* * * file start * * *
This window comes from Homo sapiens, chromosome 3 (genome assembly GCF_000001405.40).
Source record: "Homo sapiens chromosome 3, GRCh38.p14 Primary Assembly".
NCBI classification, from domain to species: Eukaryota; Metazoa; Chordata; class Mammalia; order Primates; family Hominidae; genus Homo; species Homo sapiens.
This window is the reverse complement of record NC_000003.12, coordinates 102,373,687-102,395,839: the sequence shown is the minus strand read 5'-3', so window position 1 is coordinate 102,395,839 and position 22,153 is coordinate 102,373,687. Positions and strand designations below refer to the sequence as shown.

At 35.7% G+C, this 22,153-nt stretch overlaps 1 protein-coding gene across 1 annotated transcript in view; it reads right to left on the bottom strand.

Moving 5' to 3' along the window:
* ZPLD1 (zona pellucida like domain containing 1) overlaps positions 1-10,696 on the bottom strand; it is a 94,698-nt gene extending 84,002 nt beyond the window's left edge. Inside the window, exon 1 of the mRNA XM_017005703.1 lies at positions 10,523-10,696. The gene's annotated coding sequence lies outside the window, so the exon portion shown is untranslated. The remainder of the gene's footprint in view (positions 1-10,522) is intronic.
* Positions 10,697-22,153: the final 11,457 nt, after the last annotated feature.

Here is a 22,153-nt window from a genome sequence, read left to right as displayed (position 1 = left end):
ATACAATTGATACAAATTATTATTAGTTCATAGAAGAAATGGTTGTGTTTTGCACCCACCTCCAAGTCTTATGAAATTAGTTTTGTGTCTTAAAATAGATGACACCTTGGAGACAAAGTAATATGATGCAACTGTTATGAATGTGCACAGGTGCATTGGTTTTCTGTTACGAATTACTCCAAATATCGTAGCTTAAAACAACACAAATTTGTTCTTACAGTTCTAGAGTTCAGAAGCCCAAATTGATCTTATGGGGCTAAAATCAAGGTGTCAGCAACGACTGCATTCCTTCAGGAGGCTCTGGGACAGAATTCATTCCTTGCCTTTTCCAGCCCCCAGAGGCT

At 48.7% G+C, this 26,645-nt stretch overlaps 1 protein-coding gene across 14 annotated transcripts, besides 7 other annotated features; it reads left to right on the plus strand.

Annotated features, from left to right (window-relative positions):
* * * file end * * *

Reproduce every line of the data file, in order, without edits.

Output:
This window comes from Homo sapiens, chromosome 3 (genome assembly GCF_000001405.40).
Source record: "Homo sapiens chromosome 3, GRCh38.p14 Primary Assembly".
NCBI classification, from domain to species: Eukaryota; Metazoa; Chordata; class Mammalia; order Primates; family Hominidae; genus Homo; species Homo sapiens.
This window is the reverse complement of record NC_000003.12, coordinates 102,373,687-102,395,839: the sequence shown is the minus strand read 5'-3', so window position 1 is coordinate 102,395,839 and position 22,153 is coordinate 102,373,687. Positions and strand designations below refer to the sequence as shown.

At 35.7% G+C, this 22,153-nt stretch overlaps 1 protein-coding gene across 1 annotated transcript in view; it reads right to left on the bottom strand.

Moving 5' to 3' along the window:
* ZPLD1 (zona pellucida like domain containing 1) overlaps positions 1-10,696 on the bottom strand; it is a 94,698-nt gene extending 84,002 nt beyond the window's left edge. Inside the window, exon 1 of the mRNA XM_017005703.1 lies at positions 10,523-10,696. The gene's annotated coding sequence lies outside the window, so the exon portion shown is untranslated. The remainder of the gene's footprint in view (positions 1-10,522) is intronic.
* Positions 10,697-22,153: the final 11,457 nt, after the last annotated feature.

Here is a 22,153-nt window from a genome sequence, read left to right as displayed (position 1 = left end):
ATACAATTGATACAAATTATTATTAGTTCATAGAAGAAATGGTTGTGTTTTGCACCCACCTCCAAGTCTTATGAAATTAGTTTTGTGTCTTAAAATAGATGACACCTTGGAGACAAAGTAATATGATGCAACTGTTATGAATGTGCACAGGTGCATTGGTTTTCTGTTACGAATTACTCCAAATATCGTAGCTTAAAACAACACAAATTTGTTCTTACAGTTCTAGAGTTCAGAAGCCCAAATTGATCTTATGGGGCTAAAATCAAGGTGTCAGCAACGACTGCATTCCTTCAGGAGGCTCTGGGACAGAATTCATTCCTTGCCTTTTCCAGCCCCCAGAGGCT

At 48.7% G+C, this 26,645-nt stretch overlaps 1 protein-coding gene across 14 annotated transcripts, besides 7 other annotated features; it reads left to right on the plus strand.

Annotated features, from left to right (window-relative positions):